The photographer and I repeated the same dialogue several times daily.
Me: “No comprendo.”
Federico: “I don’t understand.”
I was in Madrid for a business conference. One of my responsibilities was to manage onsite communications with a three-person local production team. The videographer, Carlos, was fairly fluent in English, but Federico knew little. Although I had studied Spanish in high school and college—and had brushed up on the language before my trip—my Spanish was basic at best.
Fortunately, the third member of the team, Marisa, spoke excellent English. She spent a lot of time translating my instructions for Federico and Carlos. But sometimes she was focused on other tasks, so Federico and I had to communicate without a translator’s assistance.
Often, Federico would grab his phone, access an online Spanish-English dictionary, and translate what he wanted to say to me. The last day of the conference, Federico apologized for not knowing more English. He also spoke about the importance of communication. He said not being able to understand each other made it feel as if there were a wall between us. He was right.
The apostle Paul tried to find common ground when interacting with unbelievers as a way to lead them to Christ. We, too, can discover the language of the nonbelievers we interact with–insecurity, loneliness, fear, anger, rejection–and then look for common ground. Doing so helps avoid building walls and builds bridges instead.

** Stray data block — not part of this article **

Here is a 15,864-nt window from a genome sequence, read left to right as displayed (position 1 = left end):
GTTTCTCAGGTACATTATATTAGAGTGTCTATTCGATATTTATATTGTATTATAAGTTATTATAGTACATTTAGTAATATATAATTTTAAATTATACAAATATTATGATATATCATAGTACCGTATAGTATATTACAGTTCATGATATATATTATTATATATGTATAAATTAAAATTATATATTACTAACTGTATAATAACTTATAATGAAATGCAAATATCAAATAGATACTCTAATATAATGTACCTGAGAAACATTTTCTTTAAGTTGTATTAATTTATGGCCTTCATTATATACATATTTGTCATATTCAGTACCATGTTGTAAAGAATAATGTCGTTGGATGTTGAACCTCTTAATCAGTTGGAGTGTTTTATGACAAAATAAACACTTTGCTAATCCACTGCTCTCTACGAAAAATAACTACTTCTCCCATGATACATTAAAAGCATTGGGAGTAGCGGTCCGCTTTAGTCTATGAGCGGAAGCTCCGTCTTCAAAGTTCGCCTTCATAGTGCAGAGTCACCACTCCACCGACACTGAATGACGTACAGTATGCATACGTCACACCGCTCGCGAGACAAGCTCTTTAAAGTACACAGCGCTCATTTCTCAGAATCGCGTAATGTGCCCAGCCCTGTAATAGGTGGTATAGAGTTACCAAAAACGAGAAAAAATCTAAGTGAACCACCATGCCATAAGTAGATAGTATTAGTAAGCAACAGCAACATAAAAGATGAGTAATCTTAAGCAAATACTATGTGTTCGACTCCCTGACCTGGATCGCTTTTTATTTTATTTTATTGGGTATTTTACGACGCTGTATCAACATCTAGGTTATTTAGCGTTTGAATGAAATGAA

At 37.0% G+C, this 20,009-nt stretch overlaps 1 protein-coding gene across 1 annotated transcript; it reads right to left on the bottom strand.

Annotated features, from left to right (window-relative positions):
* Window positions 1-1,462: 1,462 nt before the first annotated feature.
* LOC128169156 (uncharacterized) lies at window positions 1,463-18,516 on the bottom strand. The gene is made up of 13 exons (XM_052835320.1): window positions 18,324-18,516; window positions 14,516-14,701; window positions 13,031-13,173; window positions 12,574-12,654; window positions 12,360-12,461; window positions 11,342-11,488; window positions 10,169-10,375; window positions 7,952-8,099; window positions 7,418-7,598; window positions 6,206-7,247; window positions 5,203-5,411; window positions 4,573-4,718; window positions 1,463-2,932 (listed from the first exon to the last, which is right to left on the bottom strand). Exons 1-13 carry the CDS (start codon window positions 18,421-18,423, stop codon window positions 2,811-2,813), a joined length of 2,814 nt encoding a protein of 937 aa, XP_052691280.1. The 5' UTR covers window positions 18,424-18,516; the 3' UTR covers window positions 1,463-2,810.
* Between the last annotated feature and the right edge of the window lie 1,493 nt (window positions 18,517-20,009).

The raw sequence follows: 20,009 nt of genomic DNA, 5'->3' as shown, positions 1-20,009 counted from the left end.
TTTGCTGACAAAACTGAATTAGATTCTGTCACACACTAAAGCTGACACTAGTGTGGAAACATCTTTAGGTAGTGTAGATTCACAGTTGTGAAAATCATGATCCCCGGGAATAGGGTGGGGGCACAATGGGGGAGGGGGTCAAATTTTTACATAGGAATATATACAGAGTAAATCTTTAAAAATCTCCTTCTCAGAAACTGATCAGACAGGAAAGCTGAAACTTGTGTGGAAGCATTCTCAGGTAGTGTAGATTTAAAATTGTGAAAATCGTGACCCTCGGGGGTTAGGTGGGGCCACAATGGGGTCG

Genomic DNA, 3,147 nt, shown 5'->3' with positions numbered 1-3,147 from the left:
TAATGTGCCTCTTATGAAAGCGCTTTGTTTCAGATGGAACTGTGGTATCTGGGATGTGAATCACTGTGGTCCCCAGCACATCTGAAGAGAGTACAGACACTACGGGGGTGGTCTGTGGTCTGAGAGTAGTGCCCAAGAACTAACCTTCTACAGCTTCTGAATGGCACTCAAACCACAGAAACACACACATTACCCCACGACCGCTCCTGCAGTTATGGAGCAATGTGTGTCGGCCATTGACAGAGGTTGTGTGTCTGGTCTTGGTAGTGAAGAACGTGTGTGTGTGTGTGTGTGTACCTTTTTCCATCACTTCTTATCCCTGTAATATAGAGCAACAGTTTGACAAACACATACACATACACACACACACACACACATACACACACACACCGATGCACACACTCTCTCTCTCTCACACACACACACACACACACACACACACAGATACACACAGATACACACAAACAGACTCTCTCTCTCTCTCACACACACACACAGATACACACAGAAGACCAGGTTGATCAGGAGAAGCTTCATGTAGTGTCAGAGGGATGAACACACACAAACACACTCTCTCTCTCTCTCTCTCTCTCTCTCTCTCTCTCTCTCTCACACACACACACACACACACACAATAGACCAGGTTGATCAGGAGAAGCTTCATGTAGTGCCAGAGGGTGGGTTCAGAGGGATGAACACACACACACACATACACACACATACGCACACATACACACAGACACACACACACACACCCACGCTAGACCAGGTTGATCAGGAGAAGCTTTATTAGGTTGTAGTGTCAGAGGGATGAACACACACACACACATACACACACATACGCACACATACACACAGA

I wonder how often in our faith discussions with nonbelievers that they feel as if an invisible wall separates us. When we use Christian colloquialisms, doctrinal terms, and Scripture references to engage them, sometimes not much gets through. While there’s a time and a place for that level of discussion, it’s better to start with simple, clear expressions of compassion and concern for what’s happening in their lives.
Brush up on the language those you encounter speak.
(Photo courtesy of pixabay.)
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